My elderly mother was unwell and I wanted to visit her. She lives overseas and I’m on the Register, so I submitted a travel application to the police asking for permission to travel. I spent a lot of time on the application and waited weeks for a decision. When they finally got back to me, they told me I wasn’t allowed to go visit my sick mother. I was devastated. She could get worse, even die, and I wouldn’t be there by her side. My family have already suffered so much because of the Register and it feels like the suffering never ends.
Registered sex offenders find themselves continuing to pay a price long after they have served the punishment for the crime they committed. They are subject to onerous reporting obligations and immense stigma, leading them to feel isolated from society. Recent changes in the law have made this experience even more challenging as it is now very difficult for a registered offender to travel overseas.
As of 13 December 2017, it is an offence for a registered sex offender with reporting obligations to leave Australia without permission from a competent authority. This offence is punishable by five years’ imprisonment.1 For Victorian registered offenders, permission to travel whilst on the Register must be sought from the Victoria Police Sex Offenders Registry.
Importantly, the offence provision and the need to obtain permission to travel whilst on the Register do not apply to a person whose reporting obligations are suspended. The offence also only applies to registered offenders who are Australian citizens. (Registered offenders who are non-Australian citizens still need to notify the Chief Commissioner of Police at least 7 days before their departure from Australia as per their reporting obligations).
Our client was placed on the Register for 8 years for possession of child pornography. A year later, his mother became unwell and he wanted to travel overseas to visit her. He submitted a ‘Registered Offender Overseas Travel Application’ form, which asked for details of the his proposed travel, including the countries he intended to visit, his flight/transportation details, and his reasons for travel.
Our client was refused permission to travel and was distraught. He came to our firm asking if we could appeal the decision or make a new application. We submitted an application on his behalf for the same proposed trip, but we included a number of things our client hadn’t previously thought of.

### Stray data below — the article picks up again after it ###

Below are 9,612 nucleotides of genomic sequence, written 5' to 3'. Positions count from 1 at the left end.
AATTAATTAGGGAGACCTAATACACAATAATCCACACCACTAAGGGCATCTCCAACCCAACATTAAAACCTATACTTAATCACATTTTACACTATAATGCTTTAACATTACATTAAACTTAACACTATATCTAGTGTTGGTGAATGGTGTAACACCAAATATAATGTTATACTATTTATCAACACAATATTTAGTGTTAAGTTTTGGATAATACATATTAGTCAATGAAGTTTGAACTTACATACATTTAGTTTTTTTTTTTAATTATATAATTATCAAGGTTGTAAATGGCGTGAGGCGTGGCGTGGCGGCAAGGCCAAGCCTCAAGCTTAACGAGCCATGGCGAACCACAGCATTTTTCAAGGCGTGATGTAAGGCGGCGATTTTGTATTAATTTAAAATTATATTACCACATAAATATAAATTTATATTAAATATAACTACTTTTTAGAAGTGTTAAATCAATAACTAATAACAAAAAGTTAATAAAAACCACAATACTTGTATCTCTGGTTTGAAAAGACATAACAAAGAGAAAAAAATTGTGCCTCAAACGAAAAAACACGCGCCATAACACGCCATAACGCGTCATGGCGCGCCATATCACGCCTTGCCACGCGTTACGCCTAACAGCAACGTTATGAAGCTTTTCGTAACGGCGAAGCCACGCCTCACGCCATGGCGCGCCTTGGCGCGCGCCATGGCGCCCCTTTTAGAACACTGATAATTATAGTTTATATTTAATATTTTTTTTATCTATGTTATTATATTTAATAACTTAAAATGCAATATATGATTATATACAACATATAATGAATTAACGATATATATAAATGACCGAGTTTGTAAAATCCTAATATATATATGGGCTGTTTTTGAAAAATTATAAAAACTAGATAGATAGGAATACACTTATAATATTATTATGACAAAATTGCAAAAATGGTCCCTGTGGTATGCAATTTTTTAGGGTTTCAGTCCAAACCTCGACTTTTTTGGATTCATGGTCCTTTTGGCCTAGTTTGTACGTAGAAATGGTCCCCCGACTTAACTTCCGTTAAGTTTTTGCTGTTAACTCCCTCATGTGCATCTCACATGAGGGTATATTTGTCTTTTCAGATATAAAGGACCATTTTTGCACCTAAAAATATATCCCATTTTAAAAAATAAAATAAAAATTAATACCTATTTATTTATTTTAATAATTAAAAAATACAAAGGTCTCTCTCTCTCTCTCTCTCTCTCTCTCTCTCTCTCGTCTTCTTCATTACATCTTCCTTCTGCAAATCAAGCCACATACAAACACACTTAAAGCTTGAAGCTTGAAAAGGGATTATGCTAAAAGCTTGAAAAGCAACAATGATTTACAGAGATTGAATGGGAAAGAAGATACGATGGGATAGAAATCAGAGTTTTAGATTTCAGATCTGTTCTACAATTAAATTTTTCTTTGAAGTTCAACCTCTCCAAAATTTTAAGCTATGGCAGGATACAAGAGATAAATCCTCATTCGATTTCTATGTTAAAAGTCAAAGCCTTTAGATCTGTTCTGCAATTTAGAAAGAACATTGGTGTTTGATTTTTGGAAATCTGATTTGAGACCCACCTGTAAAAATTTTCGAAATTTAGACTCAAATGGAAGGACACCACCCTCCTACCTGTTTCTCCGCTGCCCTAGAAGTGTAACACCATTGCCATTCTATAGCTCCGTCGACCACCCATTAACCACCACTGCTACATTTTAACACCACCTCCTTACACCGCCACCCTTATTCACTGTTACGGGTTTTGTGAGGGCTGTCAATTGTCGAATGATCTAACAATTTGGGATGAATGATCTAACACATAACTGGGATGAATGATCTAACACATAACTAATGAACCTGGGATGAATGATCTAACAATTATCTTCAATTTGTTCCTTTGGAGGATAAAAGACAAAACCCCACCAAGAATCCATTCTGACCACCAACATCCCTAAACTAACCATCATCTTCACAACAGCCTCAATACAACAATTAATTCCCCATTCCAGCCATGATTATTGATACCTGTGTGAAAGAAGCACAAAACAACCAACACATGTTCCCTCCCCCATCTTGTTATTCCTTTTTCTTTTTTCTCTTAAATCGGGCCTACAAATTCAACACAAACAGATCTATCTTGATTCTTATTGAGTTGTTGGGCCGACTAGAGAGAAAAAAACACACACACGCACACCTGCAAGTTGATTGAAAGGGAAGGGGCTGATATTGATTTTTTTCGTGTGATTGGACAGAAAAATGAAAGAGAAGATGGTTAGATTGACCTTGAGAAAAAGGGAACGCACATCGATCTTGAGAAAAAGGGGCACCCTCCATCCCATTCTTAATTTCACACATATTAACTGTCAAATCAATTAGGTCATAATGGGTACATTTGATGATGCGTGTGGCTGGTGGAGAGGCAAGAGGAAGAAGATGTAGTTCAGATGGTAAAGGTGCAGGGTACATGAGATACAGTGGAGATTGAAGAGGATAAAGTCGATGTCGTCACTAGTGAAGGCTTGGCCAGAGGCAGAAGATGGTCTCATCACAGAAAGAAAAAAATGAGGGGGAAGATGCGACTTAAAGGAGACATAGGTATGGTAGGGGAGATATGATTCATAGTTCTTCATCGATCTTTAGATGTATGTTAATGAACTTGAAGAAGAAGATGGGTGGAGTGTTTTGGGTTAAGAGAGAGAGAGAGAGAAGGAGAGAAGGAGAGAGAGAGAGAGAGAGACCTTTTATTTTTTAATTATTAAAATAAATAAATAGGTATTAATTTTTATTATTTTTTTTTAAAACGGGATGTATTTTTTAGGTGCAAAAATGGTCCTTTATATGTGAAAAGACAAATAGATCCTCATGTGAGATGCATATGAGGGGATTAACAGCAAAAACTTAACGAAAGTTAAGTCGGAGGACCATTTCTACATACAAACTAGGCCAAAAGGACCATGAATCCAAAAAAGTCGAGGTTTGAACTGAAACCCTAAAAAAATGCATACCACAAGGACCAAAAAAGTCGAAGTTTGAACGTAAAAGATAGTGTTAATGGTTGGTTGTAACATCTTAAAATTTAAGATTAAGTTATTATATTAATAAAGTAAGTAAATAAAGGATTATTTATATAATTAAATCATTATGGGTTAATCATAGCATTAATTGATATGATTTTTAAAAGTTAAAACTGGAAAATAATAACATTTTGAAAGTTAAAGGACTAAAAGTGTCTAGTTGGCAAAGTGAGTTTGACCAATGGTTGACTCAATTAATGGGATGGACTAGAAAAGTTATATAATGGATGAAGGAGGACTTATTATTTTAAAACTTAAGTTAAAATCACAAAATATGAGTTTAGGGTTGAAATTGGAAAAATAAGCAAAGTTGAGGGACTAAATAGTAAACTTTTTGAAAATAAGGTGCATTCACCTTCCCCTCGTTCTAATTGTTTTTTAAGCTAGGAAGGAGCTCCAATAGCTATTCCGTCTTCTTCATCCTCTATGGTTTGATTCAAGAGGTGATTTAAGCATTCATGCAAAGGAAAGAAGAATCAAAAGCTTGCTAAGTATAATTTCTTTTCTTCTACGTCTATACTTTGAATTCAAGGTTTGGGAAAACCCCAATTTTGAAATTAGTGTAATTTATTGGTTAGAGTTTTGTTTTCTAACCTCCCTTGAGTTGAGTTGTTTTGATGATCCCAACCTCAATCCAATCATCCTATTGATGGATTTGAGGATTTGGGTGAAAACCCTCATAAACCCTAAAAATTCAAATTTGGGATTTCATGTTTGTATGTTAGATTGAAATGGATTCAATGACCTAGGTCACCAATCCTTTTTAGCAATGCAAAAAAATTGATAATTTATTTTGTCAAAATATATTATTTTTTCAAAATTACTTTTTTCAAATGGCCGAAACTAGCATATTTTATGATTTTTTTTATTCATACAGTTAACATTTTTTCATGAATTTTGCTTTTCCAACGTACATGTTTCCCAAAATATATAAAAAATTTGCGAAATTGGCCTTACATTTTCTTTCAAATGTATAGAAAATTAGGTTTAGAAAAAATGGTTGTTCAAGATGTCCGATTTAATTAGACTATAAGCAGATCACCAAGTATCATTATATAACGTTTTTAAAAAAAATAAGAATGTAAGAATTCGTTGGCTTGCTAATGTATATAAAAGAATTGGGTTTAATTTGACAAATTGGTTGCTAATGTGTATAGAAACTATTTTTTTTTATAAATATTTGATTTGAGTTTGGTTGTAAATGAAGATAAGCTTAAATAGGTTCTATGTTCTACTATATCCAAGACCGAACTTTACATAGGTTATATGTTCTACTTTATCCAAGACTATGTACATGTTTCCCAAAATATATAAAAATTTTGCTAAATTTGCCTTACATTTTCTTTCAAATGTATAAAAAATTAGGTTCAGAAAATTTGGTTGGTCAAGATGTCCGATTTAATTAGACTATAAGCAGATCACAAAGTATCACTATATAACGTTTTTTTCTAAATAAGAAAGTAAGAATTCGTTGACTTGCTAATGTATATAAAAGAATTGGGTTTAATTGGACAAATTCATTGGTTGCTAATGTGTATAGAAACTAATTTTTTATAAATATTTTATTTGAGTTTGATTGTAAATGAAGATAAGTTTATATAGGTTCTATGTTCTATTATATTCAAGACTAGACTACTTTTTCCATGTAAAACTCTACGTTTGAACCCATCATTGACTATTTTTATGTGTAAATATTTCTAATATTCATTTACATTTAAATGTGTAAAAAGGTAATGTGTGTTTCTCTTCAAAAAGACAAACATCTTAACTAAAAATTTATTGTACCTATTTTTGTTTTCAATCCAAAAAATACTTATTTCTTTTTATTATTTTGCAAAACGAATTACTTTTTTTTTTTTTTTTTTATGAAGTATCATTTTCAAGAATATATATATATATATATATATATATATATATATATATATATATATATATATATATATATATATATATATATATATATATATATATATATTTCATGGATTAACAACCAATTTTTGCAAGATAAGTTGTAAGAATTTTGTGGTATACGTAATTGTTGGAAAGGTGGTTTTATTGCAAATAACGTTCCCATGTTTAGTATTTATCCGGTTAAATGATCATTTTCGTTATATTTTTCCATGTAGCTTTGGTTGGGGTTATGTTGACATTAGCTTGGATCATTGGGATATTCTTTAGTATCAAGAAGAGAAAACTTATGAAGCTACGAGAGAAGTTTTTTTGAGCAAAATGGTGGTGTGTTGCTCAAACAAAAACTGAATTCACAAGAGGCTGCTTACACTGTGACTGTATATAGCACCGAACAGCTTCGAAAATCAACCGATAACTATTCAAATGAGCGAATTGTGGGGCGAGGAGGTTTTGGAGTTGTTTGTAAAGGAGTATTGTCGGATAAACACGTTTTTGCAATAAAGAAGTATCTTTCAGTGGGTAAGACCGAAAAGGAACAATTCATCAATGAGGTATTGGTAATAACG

Importantly, we included legal submissions on the purpose of the legislation – that is, to protect children from child sex tourism – and we argued that preventing our client from travelling in no way correlated with this purpose. We also guided the police on the factors they should take into account when making their decision, including the fact that our client had never breached his reporting obligations and had travelled overseas previously whilst on the Register. The police took into account our comprehensive application and ultimately decided to grant our client permission to travel.
From our experience, applicants have a much better chance of success if they receive help from a lawyer with their application. The application is deceptively difficult as police often want to know about the applicant’s history and why they are not a risk to children. They also expect the applicant to have a good reason for wanting to travel, and they usually require the applicant to provide supporting documentation. Our firm has experience in compiling detailed submissions on behalf of applicants which have resulted in successful outcomes.
If you have submitted your own application, and it is refused, do not accept the decision of the police as final. Often the police will call applicants and refuse their applications with no written reasons. If your overseas trip is important to you, and you want to submit a detailed application with a better chance of success, contact our office.